[ Parent ]

      •  Equal protection was exactly (1+ / 0-)
        Recommended by:
        a2nite

        what I had in mind. Obviously hard to prove violations of it, but I'm sure it can be done, and certainly worth pursuing.

        "Liberty without virtue would be no blessing to us" - Benjamin Rush, 1777

        by kovie on Sun Feb 03, 2013 at 07:56:13 AM PST

        [ Parent ]

    •  Voting Rights Act Focuses On Race Not Party (0+ / 0-)

      Interesting couple of paragraphs from this October Atlantic article.

      ... The Tar Heel State has a history of election discrimination and is therefore one of the jurisdictions covered by Section 5 of the Voting Rights Act, which requires that electoral maps be approved by either a federal court or the Justice Department. (Like all other states, North Carolina is also covered by Section 2, which forbids discriminatory practices more broadly.) Hofeller and the other Republican mapmakers therefore took particular care not to “retrogress” the racial makeup of the districts represented by the African-American Democrats G. K. Butter­field and Mel Watt—since doing so would have meant running afoul of the Voting Rights Act.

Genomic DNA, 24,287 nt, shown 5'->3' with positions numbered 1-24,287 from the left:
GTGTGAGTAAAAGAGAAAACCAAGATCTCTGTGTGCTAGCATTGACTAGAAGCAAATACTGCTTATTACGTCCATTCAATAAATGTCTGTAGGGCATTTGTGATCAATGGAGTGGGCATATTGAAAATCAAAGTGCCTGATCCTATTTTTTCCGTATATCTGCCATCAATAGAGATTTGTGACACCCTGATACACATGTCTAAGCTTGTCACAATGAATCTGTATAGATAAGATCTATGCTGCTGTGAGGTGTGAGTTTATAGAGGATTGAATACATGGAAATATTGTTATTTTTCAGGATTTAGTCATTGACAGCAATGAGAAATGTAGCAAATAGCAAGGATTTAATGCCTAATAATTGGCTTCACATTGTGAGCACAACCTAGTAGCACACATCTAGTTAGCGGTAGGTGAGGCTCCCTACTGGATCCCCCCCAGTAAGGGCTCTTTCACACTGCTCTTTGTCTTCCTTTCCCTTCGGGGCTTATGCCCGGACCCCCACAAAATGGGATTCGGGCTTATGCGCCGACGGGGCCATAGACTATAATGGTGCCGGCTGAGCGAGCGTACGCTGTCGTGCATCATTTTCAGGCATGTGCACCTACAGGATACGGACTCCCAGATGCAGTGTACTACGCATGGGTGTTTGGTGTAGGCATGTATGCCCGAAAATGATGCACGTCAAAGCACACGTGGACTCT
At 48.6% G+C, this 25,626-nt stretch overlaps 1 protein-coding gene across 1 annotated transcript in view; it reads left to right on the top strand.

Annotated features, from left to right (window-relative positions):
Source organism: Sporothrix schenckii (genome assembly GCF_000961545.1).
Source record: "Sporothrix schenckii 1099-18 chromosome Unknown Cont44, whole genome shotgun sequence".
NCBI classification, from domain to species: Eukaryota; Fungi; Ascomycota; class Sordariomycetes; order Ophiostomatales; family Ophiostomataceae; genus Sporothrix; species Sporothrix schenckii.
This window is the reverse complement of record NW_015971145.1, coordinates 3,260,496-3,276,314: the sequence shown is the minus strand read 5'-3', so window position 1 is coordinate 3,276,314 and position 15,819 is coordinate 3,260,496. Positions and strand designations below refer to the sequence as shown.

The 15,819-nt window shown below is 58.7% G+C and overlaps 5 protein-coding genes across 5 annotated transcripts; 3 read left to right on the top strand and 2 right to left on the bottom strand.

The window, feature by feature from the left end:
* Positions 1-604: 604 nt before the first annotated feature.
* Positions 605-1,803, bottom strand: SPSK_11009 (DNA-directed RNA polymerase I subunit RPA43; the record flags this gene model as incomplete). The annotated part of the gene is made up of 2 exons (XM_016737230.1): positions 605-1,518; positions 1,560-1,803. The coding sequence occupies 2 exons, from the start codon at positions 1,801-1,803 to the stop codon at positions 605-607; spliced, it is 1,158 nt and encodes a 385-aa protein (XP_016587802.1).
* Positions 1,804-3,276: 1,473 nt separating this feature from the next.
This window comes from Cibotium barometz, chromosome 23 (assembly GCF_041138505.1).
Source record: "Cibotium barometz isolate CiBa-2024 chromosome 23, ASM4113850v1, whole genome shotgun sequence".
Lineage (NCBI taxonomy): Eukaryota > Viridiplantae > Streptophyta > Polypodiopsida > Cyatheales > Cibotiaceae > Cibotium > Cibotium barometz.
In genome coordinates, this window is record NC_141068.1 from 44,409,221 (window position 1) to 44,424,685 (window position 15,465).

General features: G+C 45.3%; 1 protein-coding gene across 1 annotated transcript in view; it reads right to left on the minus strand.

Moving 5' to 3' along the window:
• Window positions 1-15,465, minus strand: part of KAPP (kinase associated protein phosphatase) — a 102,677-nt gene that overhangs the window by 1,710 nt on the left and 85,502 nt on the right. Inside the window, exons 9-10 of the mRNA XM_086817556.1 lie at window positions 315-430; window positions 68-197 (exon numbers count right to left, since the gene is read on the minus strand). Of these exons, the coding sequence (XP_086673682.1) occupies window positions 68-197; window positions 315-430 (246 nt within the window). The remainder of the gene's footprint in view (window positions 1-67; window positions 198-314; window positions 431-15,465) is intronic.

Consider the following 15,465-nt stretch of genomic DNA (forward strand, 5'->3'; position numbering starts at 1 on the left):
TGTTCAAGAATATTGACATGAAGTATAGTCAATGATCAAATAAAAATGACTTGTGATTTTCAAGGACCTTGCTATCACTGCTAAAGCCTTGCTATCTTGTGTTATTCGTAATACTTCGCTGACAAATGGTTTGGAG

...

      Progressive groups immediately filed suit challenging the North Carolina maps, contending that the state deliberately diluted minority voting power. Hofeller happens to be an old hand at redistricting litigation, and the maps will probably survive into the next decade. (Meanwhile, in a dazzling show of circular logic, Phil Berger, the top Republican state senator, recently refused to allow consideration of a redistricting-reform bill that he had supported back when his party was in the minority, citing the fact that North Carolina is “engaged in litigation on that issue.”)

      Still, legal battles have been the other major factor in diminishing the Republican Party’s success. Given that blacks and Latinos tend to vote overwhelmingly Democratic, Republicans have often taken pains to maximize their control of the districts in a way that does not violate the terms of the Voting Rights Act. But the new census results have presented the GOP with a particularly confounding puzzle—one that lies at the center of this cycle’s redistricting controversies. On the one hand, the biggest gains in U.S. population over the past decade have been in two Republican-controlled states: Florida, which thereby received two new congressional districts, and Texas, which was granted a whopping four.